Main series

No.TitlePublication dateCountsISBN
The Assassin's BladeMarch 13, 2014118,431 words / 435 pages [2] ISBN   9781619635173
A collection of five stories set prior to the Throne of Glass series, including four novellas previously published in e-book format: The Assassin and the Pirate Lord, The Assassin and the Desert, The Assassin and the Underworld, and The Assassin and the Empire, as well as The Assassin and the Healer. [3]
1Throne of GlassAugust 2, 2012113,655 words / 406 pages [4] ISBN   9781619630345
After a year of slavery, an infamous teenage assassin named Celaena is given the chance to become the tyrannical king's personal assassin/King's Champion by representing Prince Dorian in a competition against the most gifted thieves and assassins in the land. She must survive every test and trial in order to proceed to the final, in which she has to fight her remaining opponents to the death. As candidates are found dead in the castle, their bodies ruptured, Celaena finds herself delving deep into mysteries concerning not only her, but her very own ancestors and the creatures of darkness that dwell deep beneath the castle.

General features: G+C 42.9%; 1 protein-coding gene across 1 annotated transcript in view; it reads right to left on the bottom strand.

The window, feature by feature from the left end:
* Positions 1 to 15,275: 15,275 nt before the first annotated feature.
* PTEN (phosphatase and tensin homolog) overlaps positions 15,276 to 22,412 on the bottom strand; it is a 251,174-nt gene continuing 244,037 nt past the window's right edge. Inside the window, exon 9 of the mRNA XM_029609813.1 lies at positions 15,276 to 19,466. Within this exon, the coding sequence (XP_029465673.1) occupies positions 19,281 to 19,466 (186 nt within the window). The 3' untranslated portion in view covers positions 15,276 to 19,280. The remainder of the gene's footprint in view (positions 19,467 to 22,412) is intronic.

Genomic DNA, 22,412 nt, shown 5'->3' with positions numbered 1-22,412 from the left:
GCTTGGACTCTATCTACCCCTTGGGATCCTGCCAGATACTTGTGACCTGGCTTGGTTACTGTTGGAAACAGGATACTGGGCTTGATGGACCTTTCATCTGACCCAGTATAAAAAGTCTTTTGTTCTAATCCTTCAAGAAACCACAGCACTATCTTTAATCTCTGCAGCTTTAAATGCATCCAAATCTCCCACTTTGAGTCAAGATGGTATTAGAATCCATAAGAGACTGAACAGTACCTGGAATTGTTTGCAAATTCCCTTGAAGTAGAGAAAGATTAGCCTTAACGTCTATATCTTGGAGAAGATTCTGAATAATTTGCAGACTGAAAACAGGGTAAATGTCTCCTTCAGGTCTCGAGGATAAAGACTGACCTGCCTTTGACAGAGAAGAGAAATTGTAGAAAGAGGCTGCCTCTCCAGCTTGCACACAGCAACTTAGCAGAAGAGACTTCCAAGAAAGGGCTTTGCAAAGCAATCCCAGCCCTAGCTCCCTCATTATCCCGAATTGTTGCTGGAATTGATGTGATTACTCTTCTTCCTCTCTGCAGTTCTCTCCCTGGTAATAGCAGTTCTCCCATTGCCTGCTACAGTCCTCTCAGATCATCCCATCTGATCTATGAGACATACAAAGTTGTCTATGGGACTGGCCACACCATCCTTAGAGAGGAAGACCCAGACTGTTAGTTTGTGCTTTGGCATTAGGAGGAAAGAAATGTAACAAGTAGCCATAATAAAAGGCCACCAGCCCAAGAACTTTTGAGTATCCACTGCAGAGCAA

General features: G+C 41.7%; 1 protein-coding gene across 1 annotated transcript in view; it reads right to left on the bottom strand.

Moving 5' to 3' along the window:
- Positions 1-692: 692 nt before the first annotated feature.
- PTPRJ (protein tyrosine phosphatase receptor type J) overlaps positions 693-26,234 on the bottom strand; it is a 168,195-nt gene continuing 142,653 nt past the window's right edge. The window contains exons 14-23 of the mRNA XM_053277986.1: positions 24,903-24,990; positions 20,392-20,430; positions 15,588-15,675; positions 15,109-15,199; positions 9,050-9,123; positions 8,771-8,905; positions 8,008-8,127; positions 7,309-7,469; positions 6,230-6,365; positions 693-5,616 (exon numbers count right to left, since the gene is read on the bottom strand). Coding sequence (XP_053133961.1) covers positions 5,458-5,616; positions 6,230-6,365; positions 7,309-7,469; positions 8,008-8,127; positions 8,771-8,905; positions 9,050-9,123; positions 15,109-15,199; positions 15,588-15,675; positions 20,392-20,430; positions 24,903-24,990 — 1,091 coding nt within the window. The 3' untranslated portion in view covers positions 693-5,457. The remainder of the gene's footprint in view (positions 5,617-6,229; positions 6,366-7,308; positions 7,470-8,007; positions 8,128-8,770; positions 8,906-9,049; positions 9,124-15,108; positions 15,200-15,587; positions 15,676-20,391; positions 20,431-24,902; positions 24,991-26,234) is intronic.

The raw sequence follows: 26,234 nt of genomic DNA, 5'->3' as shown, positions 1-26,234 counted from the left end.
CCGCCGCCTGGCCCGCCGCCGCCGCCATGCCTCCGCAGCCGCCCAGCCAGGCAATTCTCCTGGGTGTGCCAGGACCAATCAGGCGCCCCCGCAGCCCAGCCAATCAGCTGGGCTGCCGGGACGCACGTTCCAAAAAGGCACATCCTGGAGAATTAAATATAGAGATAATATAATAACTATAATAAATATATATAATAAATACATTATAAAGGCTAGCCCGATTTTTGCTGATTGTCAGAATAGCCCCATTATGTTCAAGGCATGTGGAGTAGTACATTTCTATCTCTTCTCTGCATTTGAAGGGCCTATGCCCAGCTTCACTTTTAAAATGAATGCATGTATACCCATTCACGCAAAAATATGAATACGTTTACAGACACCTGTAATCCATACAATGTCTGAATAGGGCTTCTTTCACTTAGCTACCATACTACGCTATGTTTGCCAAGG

2Crown of MidnightAugust 27, 2013114,494 words / 420 pages [5] ISBN   9781619630642
Celaena, the King's Champion, must win her freedom by butchering every person the king asks her to, but she cannot bear to kill for the crown. With every death she fakes, she puts her close friends at risk. Celaena must choose between a captain and a prince, and battle forces more threatening than the king. She also reunites with an old colleague, becomes obsessed with a rebel movement, and learns more about the king's source of power.